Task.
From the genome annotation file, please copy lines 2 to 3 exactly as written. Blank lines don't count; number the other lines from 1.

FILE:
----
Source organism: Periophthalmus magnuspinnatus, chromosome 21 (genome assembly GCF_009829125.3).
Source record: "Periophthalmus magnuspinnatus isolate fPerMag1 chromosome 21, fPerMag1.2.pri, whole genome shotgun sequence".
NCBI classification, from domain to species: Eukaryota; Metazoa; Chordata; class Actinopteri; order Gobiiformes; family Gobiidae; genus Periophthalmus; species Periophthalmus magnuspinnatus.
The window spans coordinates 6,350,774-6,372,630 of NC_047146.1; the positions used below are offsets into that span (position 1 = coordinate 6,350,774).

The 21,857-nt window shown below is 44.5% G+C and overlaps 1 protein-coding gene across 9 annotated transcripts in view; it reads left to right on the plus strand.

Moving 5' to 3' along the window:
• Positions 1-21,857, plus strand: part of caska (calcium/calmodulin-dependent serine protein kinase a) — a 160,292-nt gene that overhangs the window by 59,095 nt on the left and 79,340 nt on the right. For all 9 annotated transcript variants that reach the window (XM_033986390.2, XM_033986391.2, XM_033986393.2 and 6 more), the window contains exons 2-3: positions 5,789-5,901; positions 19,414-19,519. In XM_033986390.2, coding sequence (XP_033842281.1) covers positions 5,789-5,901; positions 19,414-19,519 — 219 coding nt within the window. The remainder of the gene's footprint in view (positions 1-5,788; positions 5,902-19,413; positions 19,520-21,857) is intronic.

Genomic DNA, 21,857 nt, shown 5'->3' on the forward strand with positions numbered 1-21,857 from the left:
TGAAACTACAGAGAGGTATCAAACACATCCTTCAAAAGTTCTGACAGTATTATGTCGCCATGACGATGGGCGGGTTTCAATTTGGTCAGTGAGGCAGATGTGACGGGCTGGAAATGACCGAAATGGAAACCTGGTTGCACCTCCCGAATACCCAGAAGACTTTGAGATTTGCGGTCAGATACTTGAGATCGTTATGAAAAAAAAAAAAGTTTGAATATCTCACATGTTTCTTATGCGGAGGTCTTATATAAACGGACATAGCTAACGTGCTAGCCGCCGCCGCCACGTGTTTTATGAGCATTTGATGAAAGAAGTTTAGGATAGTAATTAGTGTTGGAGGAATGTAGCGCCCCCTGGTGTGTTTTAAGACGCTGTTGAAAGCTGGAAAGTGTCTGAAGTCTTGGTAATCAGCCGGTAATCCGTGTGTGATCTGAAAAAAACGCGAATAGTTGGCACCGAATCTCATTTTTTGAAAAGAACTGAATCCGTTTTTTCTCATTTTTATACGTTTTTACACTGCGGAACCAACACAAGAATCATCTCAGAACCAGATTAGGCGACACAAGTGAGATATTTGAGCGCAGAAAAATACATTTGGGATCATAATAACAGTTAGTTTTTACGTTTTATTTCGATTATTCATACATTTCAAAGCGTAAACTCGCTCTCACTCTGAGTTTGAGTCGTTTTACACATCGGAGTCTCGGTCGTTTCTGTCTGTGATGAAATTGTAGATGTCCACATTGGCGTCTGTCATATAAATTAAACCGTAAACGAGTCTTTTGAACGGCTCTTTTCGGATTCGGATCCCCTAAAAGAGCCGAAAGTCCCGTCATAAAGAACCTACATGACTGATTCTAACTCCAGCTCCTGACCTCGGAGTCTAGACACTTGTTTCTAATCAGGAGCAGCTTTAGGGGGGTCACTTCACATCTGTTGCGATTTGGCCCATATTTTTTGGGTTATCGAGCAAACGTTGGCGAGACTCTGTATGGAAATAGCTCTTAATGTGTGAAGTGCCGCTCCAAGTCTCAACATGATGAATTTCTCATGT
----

Source record: "Periophthalmus magnuspinnatus isolate fPerMag1 chromosome 21, fPerMag1.2.pri, whole genome shotgun sequence".
NCBI classification, from domain to species: Eukaryota; Metazoa; Chordata; class Actinopteri; order Gobiiformes; family Gobiidae; genus Periophthalmus; species Periophthalmus magnuspinnatus.